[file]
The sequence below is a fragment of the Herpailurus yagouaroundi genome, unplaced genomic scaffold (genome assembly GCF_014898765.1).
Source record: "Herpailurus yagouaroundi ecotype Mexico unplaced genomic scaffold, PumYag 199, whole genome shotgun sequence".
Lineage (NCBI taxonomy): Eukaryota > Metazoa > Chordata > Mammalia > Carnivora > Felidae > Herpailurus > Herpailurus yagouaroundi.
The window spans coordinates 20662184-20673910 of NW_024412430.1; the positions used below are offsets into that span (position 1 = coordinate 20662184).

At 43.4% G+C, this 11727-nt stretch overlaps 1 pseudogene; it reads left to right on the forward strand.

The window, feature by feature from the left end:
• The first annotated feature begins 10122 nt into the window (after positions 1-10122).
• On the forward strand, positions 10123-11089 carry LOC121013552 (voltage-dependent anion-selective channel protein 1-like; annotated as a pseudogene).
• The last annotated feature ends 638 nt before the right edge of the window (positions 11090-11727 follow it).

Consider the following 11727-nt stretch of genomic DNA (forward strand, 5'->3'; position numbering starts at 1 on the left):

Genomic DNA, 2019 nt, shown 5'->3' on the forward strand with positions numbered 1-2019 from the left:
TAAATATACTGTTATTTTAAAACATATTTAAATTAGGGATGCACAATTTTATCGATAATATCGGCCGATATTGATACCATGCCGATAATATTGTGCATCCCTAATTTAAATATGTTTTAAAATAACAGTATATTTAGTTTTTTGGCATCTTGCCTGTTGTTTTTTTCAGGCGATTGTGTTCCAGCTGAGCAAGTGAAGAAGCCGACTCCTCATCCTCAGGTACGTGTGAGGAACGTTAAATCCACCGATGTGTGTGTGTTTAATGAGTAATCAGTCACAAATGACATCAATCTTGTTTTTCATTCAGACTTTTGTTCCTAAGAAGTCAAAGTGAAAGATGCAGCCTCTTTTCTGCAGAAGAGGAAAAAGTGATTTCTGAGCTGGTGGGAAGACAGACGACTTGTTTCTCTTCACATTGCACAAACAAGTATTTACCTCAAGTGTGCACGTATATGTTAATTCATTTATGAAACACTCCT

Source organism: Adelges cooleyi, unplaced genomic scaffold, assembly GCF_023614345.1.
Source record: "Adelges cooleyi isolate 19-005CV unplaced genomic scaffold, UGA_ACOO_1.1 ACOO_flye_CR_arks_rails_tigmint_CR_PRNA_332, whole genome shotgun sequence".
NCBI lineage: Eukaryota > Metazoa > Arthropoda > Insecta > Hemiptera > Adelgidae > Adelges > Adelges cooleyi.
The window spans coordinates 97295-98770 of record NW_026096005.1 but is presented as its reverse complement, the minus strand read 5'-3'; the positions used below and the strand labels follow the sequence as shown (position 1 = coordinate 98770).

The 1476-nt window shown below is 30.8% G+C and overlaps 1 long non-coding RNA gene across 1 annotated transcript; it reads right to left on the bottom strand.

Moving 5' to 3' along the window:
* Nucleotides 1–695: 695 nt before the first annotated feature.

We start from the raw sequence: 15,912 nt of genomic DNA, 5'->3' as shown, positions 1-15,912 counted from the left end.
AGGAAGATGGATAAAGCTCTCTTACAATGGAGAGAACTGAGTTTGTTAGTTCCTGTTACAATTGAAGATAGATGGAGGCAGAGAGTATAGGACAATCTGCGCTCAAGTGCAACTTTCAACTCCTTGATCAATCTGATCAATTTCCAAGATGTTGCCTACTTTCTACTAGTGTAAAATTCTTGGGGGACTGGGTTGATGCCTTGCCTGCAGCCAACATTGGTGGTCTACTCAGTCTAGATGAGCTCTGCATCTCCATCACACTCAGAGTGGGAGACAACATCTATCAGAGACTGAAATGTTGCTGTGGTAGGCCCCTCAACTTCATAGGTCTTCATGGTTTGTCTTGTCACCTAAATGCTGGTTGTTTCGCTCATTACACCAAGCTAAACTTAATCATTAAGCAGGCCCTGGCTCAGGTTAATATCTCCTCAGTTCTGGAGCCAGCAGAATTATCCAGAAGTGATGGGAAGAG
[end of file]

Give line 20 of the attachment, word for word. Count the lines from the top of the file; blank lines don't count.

We start from the raw sequence: 15,912 nt of genomic DNA, 5'->3' as shown, positions 1-15,912 counted from the left end.